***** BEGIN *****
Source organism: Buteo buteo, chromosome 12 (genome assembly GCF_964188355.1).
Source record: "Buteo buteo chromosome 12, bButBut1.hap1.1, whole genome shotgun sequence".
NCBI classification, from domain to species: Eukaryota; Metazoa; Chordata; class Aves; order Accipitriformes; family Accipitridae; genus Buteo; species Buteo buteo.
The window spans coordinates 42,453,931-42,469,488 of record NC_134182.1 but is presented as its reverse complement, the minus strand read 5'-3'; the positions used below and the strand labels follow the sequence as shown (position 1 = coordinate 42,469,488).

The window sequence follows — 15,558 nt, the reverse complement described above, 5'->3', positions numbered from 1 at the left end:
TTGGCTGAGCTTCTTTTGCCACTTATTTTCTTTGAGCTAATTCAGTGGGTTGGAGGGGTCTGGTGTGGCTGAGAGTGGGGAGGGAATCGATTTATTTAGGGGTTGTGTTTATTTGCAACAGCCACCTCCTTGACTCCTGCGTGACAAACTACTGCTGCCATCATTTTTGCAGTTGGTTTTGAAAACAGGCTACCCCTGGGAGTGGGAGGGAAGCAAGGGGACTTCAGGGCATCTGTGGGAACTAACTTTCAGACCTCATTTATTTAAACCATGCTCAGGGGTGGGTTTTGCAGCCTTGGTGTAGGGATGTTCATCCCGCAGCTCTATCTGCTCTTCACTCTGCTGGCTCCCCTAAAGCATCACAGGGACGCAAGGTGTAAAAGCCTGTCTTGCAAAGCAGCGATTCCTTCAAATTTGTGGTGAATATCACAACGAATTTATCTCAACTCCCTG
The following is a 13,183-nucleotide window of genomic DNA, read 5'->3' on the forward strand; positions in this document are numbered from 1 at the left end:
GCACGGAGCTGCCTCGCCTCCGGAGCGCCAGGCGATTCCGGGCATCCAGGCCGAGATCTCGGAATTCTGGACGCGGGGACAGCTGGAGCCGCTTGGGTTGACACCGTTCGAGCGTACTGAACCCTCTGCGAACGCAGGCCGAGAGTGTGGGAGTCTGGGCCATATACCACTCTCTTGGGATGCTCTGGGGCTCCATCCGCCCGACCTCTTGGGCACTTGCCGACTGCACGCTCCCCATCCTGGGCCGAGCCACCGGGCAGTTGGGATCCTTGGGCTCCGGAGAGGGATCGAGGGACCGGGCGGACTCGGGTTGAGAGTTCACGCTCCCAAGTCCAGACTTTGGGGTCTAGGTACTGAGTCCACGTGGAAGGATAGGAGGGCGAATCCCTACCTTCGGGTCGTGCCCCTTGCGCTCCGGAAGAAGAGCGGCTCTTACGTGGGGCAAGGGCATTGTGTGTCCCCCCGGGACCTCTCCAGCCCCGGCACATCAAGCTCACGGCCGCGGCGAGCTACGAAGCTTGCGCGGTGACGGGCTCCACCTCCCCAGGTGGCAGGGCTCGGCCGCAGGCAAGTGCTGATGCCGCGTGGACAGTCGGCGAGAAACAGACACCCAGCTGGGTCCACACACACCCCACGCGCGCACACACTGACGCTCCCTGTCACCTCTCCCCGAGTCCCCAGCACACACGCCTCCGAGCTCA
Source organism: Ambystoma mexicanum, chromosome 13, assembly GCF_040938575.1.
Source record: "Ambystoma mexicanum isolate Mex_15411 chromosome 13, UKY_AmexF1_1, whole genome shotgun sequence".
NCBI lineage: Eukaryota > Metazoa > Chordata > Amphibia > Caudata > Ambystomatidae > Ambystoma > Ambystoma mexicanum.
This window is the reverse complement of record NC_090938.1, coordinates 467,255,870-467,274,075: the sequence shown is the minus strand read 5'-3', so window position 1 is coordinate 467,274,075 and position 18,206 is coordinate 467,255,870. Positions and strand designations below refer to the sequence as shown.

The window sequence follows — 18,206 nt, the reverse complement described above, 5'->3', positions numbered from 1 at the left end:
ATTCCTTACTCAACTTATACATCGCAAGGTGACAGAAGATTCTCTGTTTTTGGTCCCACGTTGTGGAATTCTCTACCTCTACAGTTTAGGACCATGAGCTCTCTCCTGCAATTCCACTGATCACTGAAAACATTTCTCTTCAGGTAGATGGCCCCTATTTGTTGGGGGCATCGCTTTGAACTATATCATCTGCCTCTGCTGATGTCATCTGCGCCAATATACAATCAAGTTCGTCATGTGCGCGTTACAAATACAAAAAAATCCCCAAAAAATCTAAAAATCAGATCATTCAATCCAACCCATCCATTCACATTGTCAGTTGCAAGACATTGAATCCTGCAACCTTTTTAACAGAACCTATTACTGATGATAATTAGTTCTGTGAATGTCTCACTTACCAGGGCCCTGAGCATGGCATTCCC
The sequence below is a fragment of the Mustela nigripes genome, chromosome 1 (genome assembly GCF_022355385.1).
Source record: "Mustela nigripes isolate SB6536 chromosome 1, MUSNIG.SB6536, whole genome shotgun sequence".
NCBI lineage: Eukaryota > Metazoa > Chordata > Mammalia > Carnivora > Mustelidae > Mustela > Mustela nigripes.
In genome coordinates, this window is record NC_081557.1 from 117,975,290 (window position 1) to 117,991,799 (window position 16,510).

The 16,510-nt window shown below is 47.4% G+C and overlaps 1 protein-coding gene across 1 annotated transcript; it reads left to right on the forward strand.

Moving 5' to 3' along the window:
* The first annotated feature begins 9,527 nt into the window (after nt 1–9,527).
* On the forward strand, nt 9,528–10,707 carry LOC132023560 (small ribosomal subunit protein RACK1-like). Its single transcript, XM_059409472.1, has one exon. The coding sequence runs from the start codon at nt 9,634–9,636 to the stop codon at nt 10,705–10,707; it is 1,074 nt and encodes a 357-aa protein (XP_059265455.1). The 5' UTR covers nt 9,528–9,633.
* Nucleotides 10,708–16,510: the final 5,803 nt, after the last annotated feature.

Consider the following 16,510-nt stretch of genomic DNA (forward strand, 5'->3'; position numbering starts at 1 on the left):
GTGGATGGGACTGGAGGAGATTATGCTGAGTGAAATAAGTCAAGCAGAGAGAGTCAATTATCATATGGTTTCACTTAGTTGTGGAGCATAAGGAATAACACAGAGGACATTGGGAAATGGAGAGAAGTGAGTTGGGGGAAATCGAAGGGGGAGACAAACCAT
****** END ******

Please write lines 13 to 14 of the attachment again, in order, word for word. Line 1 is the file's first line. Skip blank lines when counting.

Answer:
The window sequence follows — 18,206 nt, the reverse complement described above, 5'->3', positions numbered from 1 at the left end:
ATTCCTTACTCAACTTATACATCGCAAGGTGACAGAAGATTCTCTGTTTTTGGTCCCACGTTGTGGAATTCTCTACCTCTACAGTTTAGGACCATGAGCTCTCTCCTGCAATTCCACTGATCACTGAAAACATTTCTCTTCAGGTAGATGGCCCCTATTTGTTGGGGGCATCGCTTTGAACTATATCATCTGCCTCTGCTGATGTCATCTGCGCCAATATACAATCAAGTTCGTCATGTGCGCGTTACAAATACAAAAAAATCCCCAAAAAATCTAAAAATCAGATCATTCAATCCAACCCATCCATTCACATTGTCAGTTGCAAGACATTGAATCCTGCAACCTTTTTAACAGAACCTATTACTGATGATAATTAGTTCTGTGAATGTCTCACTTACCAGGGCCCTGAGCATGGCATTCCC